King Parakramabahu I taxed paddy production at three distinct points, says Prof. K. M. de Silva in ‘A History of Sri Lanka’. Land Tax from those who cultivated royal lands was a major source of state revenue. Then came ‘diyadada’ – a tax on water. Finally, a share from any bumper harvest automatically went to the treasury. Peasants had no additional storage facilities. How could one triple-tax a single product? It is possible only with super profits. It could not be for nothing that the island was called the ‘granary of Asia’. Some historians, including Prof. Senarath Paranavitana, believed it could be more because we were a trade point and not necessarily a major rice producing nation. But, then why develop a stateof-the-art irrigation system if agriculture were not the priority of ancient rulers?
Fast-forward a few centuries. By independence too we were primarily an agricultural economy. The subsistence agriculture sector was complemented by the newly created export agriculture sector established by the colonial rulers. Railways, postal and telecommunication services, banks and insurance services – all came in support of the plantation economy. There was little business apart from agriculture in 1948, which employed 85% of the then population. Export crops contributed to one third of the gross national income. The first Prime Minister of independent Ceylon thought nothing but agriculture. He, with the grandfather of the current PM – a prominent civil servant of the time – probably spent more time in the North Central province than at his desk.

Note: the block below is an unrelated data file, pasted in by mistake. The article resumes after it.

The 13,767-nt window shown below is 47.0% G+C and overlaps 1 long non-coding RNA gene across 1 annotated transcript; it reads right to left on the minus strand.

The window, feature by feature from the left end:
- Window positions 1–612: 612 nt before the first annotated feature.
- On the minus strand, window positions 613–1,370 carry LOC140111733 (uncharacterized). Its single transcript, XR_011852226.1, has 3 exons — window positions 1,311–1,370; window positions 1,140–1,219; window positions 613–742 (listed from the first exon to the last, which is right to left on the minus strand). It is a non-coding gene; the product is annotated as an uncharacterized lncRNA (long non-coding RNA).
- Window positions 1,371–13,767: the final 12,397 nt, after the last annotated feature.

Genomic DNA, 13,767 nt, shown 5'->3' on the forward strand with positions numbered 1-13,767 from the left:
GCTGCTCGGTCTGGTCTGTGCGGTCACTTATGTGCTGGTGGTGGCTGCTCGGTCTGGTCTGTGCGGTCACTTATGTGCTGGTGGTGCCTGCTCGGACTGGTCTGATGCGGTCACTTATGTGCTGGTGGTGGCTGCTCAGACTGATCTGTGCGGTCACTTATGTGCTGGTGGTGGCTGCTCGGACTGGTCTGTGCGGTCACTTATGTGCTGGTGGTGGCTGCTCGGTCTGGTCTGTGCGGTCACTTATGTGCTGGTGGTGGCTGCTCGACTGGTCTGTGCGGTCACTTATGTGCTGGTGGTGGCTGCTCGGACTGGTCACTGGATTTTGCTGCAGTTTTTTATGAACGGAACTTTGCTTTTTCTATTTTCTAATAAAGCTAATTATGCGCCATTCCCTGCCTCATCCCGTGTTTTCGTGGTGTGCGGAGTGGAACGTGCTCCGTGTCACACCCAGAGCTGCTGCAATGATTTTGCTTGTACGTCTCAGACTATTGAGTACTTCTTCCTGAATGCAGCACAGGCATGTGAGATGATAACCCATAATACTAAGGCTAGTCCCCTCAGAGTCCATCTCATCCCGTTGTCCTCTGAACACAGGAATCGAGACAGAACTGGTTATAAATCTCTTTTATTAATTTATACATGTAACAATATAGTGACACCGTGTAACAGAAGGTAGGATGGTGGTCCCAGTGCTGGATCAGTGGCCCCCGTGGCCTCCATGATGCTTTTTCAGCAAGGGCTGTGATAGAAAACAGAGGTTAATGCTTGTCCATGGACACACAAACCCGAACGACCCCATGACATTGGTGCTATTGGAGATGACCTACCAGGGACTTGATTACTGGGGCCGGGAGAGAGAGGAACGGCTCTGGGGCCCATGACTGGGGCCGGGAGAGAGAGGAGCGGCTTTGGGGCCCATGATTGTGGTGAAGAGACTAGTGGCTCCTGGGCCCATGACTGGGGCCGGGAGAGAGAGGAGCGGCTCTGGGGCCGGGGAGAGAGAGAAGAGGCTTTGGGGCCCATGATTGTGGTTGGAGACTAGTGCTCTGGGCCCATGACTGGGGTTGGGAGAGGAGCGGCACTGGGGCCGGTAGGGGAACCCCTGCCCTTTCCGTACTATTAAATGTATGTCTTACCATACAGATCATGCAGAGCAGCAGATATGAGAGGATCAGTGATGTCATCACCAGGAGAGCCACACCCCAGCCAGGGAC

This landscape has drastically changed since. As a percentage, agriculture’s contribution has gradually declined, though output has increased. In 2014, it was just a few decimal points above 10%. The paddy and rubber sub-sectors, says the Central Bank annual report, have contracted drastically during the last year, while the tea sub-sector too fell marginally. The decline in paddy was due to the prolonged drought, but even otherwise the numbers wouldn’t have been too different. Despite a fertilizer subsidy of 2% of government expenditure and boom harvests in recent times the real contribution of the agriculture sector to the economy remains low in monetary terms.
Agricultural economists are quick to blame low productivity in the sector. Yes, we produce less for the same input. Take paddy, for example. The average world yield for rice is 4,300 kg per hectare. We were below average at 4,264 kg per hectare, last year. Australians, the most productive in 2010, produced more than 10,000 kg of rice per hectare. We are far behind. In that sense, yes, we have a problem. Great if we can boost agriproductivity. The question is why it does not happen. Didn’t somebody say that need is the mother of all innovations? If so, why still wait for innovative ways to solve the critical issues of the local agriculture sector?
Some background first. The turning point of Asian agri-productivity was the Green Revolution. It was a series of R&D and technology transfer initiatives, started before WWII but carried on most markedly in the late 1960s, that increased agricultural production worldwide, particularly in the developing world. Led by Norman Borlaug, who won the Nobel Peace Prize in 1970 and is credited with saving over a billion people from starvation, it involved the development of high-yielding varieties of cereal grains, expansion of irrigation infrastructure, modernization of management techniques, and distribution of hybridized seeds, synthetic fertilizers and pesticides to farmers.